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Housing Benefit for landlords

Your tenants may need help to pay their rent. Usually, this means applying for Universal Credit but some tenants can claim Housing Benefit. 

This information is for private landlords. Private tenants can find information and advice here.

Your tenants may need help to pay their rent. Usually, this means applying for Universal Credit.  

Tenants can claim Housing Benefit if they: 

  • are over State Pension age 
  • were already claiming Housing Benefit when they moved into your property 

Applying for Housing Benefit

The Housing Executive deals with Housing Benefit applications.  

Tenants can apply for Housing Benefit online or by returning an application form to the Housing Executive. An advice agency can help if they cannot do this themselves. 

Landlords must complete a certificate of occupation for the claim to be approved.  

Waiting for the first Housing Benefit payment 

It can take a couple of weeks before the first Housing Benefit payment is made. It can take longer if the applicant hasn’t sent all the information needed.   

Tenants may be able to get a grant or loan while they’re waiting for their first payment. Your tenants should get advice if they’re worried about paying rent.   

Your tenant can choose whether Housing Benefit payments will go to them or to you directly.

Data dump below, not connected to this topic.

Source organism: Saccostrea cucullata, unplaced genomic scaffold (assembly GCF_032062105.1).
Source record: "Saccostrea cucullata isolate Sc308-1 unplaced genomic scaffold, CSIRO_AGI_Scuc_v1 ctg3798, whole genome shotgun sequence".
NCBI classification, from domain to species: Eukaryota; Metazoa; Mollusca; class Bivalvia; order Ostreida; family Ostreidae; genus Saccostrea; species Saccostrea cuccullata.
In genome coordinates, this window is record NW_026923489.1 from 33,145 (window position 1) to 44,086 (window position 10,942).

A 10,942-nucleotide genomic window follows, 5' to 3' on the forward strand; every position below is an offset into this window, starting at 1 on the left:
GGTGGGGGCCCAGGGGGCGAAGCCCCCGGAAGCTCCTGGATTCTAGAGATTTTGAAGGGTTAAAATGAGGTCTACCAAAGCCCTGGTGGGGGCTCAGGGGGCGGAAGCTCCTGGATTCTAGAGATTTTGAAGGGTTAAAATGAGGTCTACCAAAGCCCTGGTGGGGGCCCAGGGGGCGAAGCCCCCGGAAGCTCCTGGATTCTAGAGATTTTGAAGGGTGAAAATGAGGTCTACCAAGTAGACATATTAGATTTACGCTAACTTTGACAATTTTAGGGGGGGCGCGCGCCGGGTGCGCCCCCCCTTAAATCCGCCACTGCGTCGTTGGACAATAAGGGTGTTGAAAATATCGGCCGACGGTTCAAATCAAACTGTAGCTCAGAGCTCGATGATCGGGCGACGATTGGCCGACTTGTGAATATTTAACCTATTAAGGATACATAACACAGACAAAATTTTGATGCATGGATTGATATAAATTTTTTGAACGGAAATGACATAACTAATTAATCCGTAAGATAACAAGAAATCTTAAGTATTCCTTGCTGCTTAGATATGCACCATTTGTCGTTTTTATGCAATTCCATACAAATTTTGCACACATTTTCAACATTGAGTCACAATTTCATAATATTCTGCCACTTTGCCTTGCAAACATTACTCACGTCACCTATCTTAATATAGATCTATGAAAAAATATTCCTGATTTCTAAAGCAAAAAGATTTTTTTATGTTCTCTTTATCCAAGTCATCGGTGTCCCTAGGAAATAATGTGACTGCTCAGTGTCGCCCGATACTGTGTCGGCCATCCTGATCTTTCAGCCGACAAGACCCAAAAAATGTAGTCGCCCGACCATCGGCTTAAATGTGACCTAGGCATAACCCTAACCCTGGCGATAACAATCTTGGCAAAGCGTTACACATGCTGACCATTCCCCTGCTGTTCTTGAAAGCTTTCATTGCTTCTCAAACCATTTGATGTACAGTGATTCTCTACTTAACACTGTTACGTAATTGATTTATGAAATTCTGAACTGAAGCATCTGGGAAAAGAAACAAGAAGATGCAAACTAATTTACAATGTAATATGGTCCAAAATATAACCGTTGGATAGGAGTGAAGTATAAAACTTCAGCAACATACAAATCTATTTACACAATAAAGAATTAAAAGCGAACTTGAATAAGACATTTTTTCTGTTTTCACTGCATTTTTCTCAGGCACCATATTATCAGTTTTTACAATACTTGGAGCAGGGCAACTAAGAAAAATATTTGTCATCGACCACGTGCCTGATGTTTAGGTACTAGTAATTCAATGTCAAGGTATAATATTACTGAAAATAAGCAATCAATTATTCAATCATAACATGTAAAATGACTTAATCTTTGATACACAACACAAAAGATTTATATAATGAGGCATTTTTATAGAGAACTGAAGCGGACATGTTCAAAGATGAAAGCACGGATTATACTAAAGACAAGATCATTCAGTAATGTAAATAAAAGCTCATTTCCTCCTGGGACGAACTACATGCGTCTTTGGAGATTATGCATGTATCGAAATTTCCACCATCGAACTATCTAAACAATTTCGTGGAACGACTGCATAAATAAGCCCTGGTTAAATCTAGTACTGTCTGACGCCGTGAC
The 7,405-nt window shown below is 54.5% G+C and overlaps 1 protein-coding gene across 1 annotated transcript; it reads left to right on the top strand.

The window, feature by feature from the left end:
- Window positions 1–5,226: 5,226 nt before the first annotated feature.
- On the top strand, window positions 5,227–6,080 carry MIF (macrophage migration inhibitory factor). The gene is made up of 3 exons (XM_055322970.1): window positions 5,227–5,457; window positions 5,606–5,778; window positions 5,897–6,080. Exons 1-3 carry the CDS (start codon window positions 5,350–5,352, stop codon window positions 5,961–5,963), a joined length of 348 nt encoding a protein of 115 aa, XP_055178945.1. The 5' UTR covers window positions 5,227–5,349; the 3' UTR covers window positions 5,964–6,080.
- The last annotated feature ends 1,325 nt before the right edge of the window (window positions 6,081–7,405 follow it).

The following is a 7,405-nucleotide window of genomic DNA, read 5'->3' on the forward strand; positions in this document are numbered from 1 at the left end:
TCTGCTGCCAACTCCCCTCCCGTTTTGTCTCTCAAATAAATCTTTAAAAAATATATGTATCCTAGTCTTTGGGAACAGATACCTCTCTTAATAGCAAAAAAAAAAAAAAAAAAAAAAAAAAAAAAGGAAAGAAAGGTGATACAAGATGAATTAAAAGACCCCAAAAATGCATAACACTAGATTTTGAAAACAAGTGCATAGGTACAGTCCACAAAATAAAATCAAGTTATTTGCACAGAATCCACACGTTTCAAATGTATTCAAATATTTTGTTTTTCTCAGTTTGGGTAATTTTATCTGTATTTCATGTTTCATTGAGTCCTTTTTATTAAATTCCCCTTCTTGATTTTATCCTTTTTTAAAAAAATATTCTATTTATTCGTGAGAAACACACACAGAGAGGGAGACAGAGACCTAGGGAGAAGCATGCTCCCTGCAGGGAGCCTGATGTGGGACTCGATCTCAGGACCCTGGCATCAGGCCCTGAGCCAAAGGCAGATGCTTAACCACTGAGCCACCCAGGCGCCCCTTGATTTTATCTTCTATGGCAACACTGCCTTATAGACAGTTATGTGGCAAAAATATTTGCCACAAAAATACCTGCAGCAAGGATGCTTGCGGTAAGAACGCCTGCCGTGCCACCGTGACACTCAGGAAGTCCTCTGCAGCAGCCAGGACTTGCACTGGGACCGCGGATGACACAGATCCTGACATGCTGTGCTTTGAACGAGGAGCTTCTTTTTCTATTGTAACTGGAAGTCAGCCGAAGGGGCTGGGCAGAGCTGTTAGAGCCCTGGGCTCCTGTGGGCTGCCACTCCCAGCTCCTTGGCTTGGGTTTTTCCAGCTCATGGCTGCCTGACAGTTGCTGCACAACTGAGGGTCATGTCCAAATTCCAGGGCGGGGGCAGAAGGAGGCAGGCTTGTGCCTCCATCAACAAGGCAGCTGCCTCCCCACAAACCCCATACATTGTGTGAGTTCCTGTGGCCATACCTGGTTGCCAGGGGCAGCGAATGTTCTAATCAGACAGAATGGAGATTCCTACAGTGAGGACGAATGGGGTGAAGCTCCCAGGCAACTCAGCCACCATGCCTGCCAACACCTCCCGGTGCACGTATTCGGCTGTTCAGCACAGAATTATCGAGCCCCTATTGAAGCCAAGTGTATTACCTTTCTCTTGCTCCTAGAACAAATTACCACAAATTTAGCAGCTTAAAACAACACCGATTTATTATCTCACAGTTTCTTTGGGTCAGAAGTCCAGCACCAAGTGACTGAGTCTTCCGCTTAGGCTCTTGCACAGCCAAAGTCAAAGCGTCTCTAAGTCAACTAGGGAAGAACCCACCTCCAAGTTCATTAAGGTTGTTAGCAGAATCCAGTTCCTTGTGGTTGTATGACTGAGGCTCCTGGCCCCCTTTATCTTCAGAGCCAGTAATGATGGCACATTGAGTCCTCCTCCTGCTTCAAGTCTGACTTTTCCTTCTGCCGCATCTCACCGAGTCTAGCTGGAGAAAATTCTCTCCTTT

How often Housing Benefit is paid

Housing Benefit pays every four weeks in arrears. You should keep this in mind, especially if you charge rent on a monthly basis.

    How much Housing Benefit pays towards rent 

    Housing Benefit rarely covers the full amount of rent in a privately rented property. Depending on the tenant’s circumstances, there is a maximum amount of housing costs it will pay. 

    When deciding how much Housing Benefit to pay, the Housing Executive considers the tenant’s: 

    • personal circumstances  
    • income, savings and assets 
    • household or family, their income and circumstances 

    Who Housing Benefit pays

    If your tenant arranges for payments to go directly to you, talk to them about how they will pay any shortfall between the Housing Benefit payment and the full rent.  

    Sometimes the first payment can mistakenly go to the tenant even if they’ve been told it will be paid to you.  

    Make sure to check your bank account regularly. Speak to your tenant if you haven’t had a payment when you were expecting one.  

    Set up a direct payment if your tenant owes rent

    You can ask Housing Benefit to pay you, instead of the tenant. They can only do this against the tenant’s wishes if they owe at least six weeks' rent.  

    Contact the Housing Executive to ask for payments to go directly to your bank account.  

    You can also ask for a deduction from your tenant’s other benefits to go towards rent arrears. You can only do this if they are still claiming Housing Benefit for your property.

    Use this booklet to apply for a deduction.  

    Extra help if Housing Benefit does not cover rent

    Tenants can apply for a Discretionary Housing Payment (DHP) if their Housing Benefit does not cover all their rent. Housing Rights can help tenants to apply for this payment. 

    Help to pay rates 

    When your tenant applies for Housing Benefit, they will also be assessed to see if they are eligible for help with rates.  

    For tenants getting Housing Benefit, help with rates is called Rates Relief. Rates Relief can be paid to either:  

    • a tenant 
    • a landlord, or 
    • Land & Property Services 

    Contact Landlord Advice if you have questions about Housing Benefit.   

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